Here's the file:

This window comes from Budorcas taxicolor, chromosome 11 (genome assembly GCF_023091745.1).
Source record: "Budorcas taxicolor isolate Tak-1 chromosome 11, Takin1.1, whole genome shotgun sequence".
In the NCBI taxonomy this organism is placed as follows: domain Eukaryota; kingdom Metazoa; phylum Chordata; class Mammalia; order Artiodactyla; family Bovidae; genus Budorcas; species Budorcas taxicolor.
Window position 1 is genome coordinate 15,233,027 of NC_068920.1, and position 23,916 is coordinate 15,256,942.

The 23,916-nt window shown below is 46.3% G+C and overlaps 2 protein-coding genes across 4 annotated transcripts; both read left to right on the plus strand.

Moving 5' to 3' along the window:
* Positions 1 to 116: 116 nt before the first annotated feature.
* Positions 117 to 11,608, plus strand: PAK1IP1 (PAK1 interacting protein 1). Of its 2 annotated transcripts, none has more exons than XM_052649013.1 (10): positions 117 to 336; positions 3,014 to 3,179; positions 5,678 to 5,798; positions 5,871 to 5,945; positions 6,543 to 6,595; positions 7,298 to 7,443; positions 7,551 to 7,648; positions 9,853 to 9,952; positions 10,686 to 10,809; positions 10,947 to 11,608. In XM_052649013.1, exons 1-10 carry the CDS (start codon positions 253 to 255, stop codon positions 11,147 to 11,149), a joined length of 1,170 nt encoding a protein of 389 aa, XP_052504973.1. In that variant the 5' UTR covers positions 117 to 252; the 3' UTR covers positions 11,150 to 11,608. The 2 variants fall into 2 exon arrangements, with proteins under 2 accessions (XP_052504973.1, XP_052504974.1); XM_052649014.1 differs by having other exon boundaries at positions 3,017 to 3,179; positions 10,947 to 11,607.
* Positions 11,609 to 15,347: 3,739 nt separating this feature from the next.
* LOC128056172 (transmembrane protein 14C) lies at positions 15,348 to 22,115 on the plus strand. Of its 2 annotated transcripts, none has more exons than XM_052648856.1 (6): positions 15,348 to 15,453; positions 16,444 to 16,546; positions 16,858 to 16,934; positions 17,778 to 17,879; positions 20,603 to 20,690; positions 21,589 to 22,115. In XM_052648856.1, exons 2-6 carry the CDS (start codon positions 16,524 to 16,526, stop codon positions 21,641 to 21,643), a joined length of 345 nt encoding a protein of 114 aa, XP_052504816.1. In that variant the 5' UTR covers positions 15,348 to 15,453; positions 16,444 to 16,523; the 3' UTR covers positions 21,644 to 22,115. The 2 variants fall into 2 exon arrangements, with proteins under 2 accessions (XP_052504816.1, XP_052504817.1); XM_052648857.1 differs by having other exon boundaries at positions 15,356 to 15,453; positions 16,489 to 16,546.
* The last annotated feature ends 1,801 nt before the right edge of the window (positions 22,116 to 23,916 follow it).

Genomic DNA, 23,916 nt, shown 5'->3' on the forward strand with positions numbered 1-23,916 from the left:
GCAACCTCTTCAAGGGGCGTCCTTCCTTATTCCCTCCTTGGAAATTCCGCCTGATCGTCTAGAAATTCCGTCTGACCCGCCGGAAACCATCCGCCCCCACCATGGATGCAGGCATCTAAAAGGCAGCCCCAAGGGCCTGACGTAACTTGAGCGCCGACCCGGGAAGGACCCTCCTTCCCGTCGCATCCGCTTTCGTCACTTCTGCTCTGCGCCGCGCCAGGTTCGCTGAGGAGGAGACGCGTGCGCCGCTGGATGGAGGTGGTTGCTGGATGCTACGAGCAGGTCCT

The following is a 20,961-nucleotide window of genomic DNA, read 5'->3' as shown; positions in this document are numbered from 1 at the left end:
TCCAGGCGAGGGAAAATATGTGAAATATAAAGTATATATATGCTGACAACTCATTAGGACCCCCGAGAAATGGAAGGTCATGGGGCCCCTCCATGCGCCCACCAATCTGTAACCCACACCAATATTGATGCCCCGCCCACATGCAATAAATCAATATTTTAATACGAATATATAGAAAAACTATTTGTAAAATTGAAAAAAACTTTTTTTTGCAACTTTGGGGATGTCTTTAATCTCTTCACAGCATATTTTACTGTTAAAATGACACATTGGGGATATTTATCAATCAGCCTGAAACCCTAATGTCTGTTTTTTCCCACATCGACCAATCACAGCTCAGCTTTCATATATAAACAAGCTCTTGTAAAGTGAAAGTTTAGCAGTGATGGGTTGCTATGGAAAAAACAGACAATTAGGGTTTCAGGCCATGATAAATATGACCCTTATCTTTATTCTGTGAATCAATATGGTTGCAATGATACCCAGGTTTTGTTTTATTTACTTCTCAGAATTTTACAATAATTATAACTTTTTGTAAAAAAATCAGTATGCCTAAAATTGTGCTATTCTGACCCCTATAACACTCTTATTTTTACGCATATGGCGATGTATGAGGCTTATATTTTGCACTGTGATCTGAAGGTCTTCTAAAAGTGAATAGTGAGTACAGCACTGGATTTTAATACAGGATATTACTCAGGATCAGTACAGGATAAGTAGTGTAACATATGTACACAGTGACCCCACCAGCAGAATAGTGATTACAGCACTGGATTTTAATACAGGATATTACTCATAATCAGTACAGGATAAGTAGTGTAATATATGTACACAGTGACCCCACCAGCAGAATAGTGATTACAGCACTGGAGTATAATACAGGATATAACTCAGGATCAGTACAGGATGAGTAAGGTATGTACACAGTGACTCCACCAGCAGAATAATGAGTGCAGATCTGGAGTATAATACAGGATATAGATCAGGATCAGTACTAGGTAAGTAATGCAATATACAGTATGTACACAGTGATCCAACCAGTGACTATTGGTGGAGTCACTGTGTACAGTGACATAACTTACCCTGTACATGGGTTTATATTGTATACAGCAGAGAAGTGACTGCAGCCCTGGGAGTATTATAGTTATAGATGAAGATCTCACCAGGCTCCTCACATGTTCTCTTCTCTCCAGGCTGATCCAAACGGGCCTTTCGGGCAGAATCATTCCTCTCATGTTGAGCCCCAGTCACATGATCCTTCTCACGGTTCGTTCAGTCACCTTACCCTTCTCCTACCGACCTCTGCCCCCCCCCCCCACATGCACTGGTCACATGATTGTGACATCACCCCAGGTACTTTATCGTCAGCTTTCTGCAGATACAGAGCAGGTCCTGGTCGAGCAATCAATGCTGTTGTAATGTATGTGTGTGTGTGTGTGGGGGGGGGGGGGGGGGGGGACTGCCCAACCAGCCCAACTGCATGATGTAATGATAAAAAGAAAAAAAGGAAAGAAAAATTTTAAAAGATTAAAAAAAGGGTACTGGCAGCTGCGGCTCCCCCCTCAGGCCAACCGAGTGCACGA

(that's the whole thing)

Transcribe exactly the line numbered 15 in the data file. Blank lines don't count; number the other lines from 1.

TCCAGGCGAGGGAAAATATGTGAAATATAAAGTATATATATGCTGACAACTCATTAGGACCCCCGAGAAATGGAAGGTCATGGGGCCCCTCCATGCGCCCACCAATCTGTAACCCACACCAATATTGATGCCCCGCCCACATGCAATAAATCAATATTTTAATACGAATATATAGAAAAACTATTTGTAAAATTGAAAAAAACTTTTTTTTGCAACTTTGGGGATGTCTTTAATCTCTTCACAGCATATTTTACTGTTAAAATGACACATTGGGGATATTTATCAATCAGCCTGAAACCCTAATGTCTGTTTTTTCCCACATCGACCAATCACAGCTCAGCTTTCATATATAAACAAGCTCTTGTAAAGTGAAAGTTTAGCAGTGATGGGTTGCTATGGAAAAAACAGACAATTAGGGTTTCAGGCCATGATAAATATGACCCTTATCTTTATTCTGTGAATCAATATGGTTGCAATGATACCCAGGTTTTGTTTTATTTACTTCTCAGAATTTTACAATAATTATAACTTTTTGTAAAAAAATCAGTATGCCTAAAATTGTGCTATTCTGACCCCTATAACACTCTTATTTTTACGCATATGGCGATGTATGAGGCTTATATTTTGCACTGTGATCTGAAGGTCTTCTAAAAGTGAATAGTGAGTACAGCACTGGATTTTAATACAGGATATTACTCAGGATCAGTACAGGATAAGTAGTGTAACATATGTACACAGTGACCCCACCAGCAGAATAGTGATTACAGCACTGGATTTTAATACAGGATATTACTCATAATCAGTACAGGATAAGTAGTGTAATATATGTACACAGTGACCCCACCAGCAGAATAGTGATTACAGCACTGGAGTATAATACAGGATATAACTCAGGATCAGTACAGGATGAGTAAGGTATGTACACAGTGACTCCACCAGCAGAATAATGAGTGCAGATCTGGAGTATAATACAGGATATAGATCAGGATCAGTACTAGGTAAGTAATGCAATATACAGTATGTACACAGTGATCCAACCAGTGACTATTGGTGGAGTCACTGTGTACAGTGACATAACTTACCCTGTACATGGGTTTATATTGTATACAGCAGAGAAGTGACTGCAGCCCTGGGAGTATTATAGTTATAGATGAAGATCTCACCAGGCTCCTCACATGTTCTCTTCTCTCCAGGCTGATCCAAACGGGCCTTTCGGGCAGAATCATTCCTCTCATGTTGAGCCCCAGTCACATGATCCTTCTCACGGTTCGTTCAGTCACCTTACCCTTCTCCTACCGACCTCTGCCCCCCCCCCCCACATGCACTGGTCACATGATTGTGACATCACCCCAGGTACTTTATCGTCAGCTTTCTGCAGATACAGAGCAGGTCCTGGTCGAGCAATCAATGCTGTTGTAATGTATGTGTGTGTGTGTGTGGGGGGGGGGGGGGGGGGGGACTGCCCAACCAGCCCAACTGCATGATGTAATGATAAAAAGAAAAAAAGGAAAGAAAAATTTTAAAAGATTAAAAAAAGGGTACTGGCAGCTGCGGCTCCCCCCTCAGGCCAACCGAGTGCACGA